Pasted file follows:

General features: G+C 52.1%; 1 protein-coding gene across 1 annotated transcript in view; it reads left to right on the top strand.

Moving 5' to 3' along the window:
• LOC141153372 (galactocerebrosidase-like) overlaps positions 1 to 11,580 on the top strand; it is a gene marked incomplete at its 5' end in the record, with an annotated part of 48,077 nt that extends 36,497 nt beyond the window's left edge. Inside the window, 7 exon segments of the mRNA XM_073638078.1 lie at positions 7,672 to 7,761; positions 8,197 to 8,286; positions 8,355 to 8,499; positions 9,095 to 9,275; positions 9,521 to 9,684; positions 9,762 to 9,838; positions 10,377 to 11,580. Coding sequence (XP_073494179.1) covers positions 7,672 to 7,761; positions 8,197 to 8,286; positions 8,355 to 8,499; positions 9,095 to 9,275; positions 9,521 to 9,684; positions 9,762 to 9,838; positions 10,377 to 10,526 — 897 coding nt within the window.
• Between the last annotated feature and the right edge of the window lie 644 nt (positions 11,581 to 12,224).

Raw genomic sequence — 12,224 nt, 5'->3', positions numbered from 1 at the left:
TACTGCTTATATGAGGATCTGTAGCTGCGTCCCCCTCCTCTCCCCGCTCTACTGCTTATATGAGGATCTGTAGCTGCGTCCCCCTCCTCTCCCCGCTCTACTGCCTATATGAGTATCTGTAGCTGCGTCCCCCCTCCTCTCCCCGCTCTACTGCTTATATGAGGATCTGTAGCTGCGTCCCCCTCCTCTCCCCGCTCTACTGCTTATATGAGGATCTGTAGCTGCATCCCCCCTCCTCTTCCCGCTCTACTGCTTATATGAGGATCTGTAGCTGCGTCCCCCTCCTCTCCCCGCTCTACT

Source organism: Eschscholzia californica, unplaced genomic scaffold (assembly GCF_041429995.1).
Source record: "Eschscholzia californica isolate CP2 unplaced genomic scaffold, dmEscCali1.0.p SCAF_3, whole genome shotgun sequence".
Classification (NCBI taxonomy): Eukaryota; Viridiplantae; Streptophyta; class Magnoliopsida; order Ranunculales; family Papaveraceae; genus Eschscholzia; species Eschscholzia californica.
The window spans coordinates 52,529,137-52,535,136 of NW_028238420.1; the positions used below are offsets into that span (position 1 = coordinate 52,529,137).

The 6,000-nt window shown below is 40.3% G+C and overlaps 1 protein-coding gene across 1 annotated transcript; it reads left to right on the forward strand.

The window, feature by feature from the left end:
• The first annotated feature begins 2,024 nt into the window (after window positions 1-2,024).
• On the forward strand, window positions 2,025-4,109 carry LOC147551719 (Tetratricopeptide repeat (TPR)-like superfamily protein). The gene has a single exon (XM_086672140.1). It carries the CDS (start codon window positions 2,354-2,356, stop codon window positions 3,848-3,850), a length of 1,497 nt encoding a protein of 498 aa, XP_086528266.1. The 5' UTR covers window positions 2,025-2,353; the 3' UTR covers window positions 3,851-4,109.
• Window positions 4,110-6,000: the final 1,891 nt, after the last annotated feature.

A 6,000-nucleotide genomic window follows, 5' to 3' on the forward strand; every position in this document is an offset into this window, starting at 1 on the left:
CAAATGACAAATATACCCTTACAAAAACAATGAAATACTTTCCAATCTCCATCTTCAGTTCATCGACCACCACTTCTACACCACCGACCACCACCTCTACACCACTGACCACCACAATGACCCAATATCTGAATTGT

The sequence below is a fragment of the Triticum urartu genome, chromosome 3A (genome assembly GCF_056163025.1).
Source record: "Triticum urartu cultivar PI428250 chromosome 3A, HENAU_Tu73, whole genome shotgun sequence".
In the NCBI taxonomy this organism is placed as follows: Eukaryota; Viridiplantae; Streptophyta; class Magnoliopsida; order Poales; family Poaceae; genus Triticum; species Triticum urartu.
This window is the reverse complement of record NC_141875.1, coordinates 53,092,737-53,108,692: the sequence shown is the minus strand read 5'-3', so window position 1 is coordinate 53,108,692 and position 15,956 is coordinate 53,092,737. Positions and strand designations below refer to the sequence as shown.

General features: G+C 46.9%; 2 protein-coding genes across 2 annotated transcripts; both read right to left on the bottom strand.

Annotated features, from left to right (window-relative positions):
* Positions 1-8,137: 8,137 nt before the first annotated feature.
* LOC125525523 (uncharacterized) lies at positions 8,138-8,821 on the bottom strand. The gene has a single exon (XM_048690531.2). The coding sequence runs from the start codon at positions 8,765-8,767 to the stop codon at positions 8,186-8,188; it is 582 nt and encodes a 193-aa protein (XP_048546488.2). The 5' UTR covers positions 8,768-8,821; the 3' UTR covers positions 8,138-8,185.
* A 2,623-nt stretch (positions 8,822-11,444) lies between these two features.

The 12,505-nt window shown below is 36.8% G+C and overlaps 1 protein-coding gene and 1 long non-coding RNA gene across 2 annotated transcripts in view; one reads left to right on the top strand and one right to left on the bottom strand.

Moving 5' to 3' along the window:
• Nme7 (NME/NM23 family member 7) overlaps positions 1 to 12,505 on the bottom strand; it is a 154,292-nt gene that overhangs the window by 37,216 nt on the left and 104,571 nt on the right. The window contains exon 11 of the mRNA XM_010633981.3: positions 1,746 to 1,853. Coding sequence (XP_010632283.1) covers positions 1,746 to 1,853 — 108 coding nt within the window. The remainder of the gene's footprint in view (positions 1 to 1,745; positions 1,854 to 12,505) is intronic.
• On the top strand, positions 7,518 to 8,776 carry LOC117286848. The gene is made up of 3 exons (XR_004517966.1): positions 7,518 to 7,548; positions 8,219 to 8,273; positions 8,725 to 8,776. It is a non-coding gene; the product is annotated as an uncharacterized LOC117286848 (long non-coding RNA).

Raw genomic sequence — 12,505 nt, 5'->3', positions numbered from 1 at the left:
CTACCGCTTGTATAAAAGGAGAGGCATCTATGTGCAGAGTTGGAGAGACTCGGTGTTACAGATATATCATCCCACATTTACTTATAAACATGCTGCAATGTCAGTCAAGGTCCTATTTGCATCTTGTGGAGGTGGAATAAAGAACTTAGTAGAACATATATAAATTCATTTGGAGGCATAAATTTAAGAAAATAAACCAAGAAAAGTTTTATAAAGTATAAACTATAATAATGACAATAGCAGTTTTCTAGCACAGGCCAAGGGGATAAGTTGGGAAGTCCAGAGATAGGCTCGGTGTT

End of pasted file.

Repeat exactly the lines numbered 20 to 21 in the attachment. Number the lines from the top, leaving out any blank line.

In the NCBI taxonomy this organism is placed as follows: Eukaryota; Viridiplantae; Streptophyta; class Magnoliopsida; order Poales; family Poaceae; genus Triticum; species Triticum urartu.
This window is the reverse complement of record NC_141875.1, coordinates 53,092,737-53,108,692: the sequence shown is the minus strand read 5'-3', so window position 1 is coordinate 53,108,692 and position 15,956 is coordinate 53,092,737. Positions and strand designations below refer to the sequence as shown.